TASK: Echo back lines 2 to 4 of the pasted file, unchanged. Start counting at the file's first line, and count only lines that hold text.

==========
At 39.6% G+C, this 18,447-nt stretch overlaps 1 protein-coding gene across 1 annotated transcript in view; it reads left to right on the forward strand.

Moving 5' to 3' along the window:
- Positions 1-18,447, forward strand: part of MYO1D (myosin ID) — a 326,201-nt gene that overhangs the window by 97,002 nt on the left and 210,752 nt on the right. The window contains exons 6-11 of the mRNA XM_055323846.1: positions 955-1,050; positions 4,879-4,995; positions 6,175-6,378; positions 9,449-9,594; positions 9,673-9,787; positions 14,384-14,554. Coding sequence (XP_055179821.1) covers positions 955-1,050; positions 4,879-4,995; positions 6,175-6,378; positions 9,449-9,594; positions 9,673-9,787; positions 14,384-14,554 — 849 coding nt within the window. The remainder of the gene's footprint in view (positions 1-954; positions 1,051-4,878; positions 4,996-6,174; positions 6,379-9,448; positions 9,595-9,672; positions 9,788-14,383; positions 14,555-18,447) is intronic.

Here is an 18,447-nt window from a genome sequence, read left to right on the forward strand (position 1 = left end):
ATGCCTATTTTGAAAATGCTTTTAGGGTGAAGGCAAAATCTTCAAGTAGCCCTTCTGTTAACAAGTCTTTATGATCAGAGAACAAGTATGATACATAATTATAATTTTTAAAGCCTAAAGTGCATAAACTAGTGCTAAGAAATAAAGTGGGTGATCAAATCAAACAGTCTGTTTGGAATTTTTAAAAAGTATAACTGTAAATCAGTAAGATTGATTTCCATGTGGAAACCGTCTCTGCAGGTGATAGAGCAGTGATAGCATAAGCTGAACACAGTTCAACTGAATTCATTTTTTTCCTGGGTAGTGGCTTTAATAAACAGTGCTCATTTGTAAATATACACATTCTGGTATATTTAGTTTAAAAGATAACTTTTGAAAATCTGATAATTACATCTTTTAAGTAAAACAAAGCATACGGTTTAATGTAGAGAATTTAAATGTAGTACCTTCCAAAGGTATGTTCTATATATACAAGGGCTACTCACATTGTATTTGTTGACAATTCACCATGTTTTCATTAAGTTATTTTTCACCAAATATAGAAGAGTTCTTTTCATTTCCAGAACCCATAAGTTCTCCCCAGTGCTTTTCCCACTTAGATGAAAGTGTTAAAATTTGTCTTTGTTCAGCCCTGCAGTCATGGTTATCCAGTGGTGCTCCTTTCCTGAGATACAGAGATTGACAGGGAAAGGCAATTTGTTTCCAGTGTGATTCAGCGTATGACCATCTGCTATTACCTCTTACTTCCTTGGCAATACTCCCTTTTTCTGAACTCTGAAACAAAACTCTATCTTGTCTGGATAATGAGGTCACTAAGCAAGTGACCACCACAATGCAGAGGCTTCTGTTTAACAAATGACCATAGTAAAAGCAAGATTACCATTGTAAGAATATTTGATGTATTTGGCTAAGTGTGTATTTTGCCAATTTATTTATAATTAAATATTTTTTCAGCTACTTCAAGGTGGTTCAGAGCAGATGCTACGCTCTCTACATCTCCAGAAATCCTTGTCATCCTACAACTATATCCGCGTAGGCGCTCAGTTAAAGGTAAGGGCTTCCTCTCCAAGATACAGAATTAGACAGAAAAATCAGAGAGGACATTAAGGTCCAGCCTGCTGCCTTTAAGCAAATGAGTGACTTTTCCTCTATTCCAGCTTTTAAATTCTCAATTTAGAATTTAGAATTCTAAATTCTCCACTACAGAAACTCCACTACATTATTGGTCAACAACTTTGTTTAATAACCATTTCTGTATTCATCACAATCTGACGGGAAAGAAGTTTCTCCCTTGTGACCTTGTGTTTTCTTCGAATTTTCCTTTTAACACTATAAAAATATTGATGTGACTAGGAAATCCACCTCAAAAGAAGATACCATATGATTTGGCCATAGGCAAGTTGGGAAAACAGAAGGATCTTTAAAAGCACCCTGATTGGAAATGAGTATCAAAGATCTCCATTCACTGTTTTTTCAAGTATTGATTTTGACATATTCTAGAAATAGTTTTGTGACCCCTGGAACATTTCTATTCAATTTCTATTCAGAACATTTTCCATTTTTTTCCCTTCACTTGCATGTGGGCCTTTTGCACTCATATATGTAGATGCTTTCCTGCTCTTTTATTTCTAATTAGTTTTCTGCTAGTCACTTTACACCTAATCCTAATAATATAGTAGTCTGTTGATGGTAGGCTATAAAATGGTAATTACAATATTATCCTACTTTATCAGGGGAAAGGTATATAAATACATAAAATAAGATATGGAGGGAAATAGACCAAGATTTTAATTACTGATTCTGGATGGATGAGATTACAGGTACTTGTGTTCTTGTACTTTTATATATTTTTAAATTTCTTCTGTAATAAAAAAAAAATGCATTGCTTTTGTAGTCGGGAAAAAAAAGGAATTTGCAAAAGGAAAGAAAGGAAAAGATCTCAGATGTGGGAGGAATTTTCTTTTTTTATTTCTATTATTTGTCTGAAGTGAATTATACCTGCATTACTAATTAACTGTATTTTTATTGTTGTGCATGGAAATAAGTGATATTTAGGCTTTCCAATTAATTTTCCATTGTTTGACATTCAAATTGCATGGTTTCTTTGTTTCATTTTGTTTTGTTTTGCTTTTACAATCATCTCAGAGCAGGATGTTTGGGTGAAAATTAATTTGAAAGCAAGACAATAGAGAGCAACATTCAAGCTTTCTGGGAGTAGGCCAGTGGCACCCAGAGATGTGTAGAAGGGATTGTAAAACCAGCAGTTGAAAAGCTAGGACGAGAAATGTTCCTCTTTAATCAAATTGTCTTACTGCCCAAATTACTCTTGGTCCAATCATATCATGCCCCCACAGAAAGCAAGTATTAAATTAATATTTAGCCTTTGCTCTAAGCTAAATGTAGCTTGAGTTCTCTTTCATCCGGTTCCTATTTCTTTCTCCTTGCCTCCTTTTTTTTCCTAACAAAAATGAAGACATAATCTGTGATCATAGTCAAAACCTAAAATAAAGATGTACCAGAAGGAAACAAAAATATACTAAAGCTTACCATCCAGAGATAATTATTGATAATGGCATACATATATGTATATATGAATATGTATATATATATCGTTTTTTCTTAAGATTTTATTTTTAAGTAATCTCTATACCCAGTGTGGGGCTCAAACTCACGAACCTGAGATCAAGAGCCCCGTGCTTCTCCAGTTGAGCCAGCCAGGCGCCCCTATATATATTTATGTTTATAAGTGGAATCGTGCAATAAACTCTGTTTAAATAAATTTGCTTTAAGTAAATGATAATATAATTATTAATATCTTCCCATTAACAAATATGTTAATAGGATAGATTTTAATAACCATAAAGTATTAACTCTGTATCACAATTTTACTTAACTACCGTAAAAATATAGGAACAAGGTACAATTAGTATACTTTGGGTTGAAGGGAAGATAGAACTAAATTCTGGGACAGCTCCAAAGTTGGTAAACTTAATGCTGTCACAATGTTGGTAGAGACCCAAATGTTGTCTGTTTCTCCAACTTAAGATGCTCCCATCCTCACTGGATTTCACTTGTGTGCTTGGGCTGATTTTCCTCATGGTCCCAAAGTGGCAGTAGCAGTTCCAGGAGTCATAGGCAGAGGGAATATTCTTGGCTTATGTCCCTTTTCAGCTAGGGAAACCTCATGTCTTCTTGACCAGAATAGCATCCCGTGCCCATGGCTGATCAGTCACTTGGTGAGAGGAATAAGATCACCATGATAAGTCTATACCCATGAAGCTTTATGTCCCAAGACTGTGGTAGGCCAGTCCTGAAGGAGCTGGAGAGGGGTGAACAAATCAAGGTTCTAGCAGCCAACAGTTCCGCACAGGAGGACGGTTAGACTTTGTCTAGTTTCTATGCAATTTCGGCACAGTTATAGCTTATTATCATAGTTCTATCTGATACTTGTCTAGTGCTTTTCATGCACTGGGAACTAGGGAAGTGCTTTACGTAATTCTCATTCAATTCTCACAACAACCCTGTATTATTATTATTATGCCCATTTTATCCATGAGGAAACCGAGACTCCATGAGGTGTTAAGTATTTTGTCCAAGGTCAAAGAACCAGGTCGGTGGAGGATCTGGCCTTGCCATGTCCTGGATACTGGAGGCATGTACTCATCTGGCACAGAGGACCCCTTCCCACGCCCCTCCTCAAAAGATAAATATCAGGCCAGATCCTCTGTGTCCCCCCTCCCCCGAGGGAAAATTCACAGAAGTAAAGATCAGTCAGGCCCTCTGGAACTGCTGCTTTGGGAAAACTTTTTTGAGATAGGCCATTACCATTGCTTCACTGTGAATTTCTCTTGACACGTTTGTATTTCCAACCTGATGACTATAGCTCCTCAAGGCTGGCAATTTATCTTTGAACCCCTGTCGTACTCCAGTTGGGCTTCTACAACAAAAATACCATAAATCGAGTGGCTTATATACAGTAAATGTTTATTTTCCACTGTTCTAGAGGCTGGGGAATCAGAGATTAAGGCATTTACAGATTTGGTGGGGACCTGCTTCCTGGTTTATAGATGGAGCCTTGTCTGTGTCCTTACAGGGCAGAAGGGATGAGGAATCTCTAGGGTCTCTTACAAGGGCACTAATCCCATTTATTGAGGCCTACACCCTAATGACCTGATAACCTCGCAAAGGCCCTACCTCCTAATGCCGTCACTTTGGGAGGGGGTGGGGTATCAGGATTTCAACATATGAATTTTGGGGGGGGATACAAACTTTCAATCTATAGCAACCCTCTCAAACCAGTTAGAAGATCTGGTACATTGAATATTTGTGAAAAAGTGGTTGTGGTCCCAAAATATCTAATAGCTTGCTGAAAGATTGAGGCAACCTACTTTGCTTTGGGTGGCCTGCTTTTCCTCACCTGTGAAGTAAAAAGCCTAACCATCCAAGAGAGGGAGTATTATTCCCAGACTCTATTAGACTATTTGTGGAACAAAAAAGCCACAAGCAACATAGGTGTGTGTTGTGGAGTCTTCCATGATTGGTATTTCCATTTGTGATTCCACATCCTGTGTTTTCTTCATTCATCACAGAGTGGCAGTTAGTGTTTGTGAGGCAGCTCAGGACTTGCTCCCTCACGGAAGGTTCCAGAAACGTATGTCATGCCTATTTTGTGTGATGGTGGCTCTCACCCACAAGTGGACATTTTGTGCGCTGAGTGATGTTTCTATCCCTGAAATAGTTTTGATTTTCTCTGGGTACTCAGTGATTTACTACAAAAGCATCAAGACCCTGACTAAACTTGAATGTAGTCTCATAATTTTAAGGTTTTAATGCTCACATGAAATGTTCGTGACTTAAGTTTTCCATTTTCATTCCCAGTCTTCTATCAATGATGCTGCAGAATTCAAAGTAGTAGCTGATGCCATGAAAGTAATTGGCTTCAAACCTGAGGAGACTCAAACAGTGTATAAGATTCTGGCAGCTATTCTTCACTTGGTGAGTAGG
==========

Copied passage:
Moving 5' to 3' along the window:
- Positions 1-18,447, forward strand: part of MYO1D (myosin ID) — a 326,201-nt gene that overhangs the window by 97,002 nt on the left and 210,752 nt on the right. The window contains exons 6-11 of the mRNA XM_055323846.1: positions 955-1,050; positions 4,879-4,995; positions 6,175-6,378; positions 9,449-9,594; positions 9,673-9,787; positions 14,384-14,554. Coding sequence (XP_055179821.1) covers positions 955-1,050; positions 4,879-4,995; positions 6,175-6,378; positions 9,449-9,594; positions 9,673-9,787; positions 14,384-14,554 — 849 coding nt within the window. The remainder of the gene's footprint in view (positions 1-954; positions 1,051-4,878; positions 4,996-6,174; positions 6,379-9,448; positions 9,595-9,672; positions 9,788-14,383; positions 14,555-18,447) is intronic.

Here is an 18,447-nt window from a genome sequence, read left to right on the forward strand (position 1 = left end):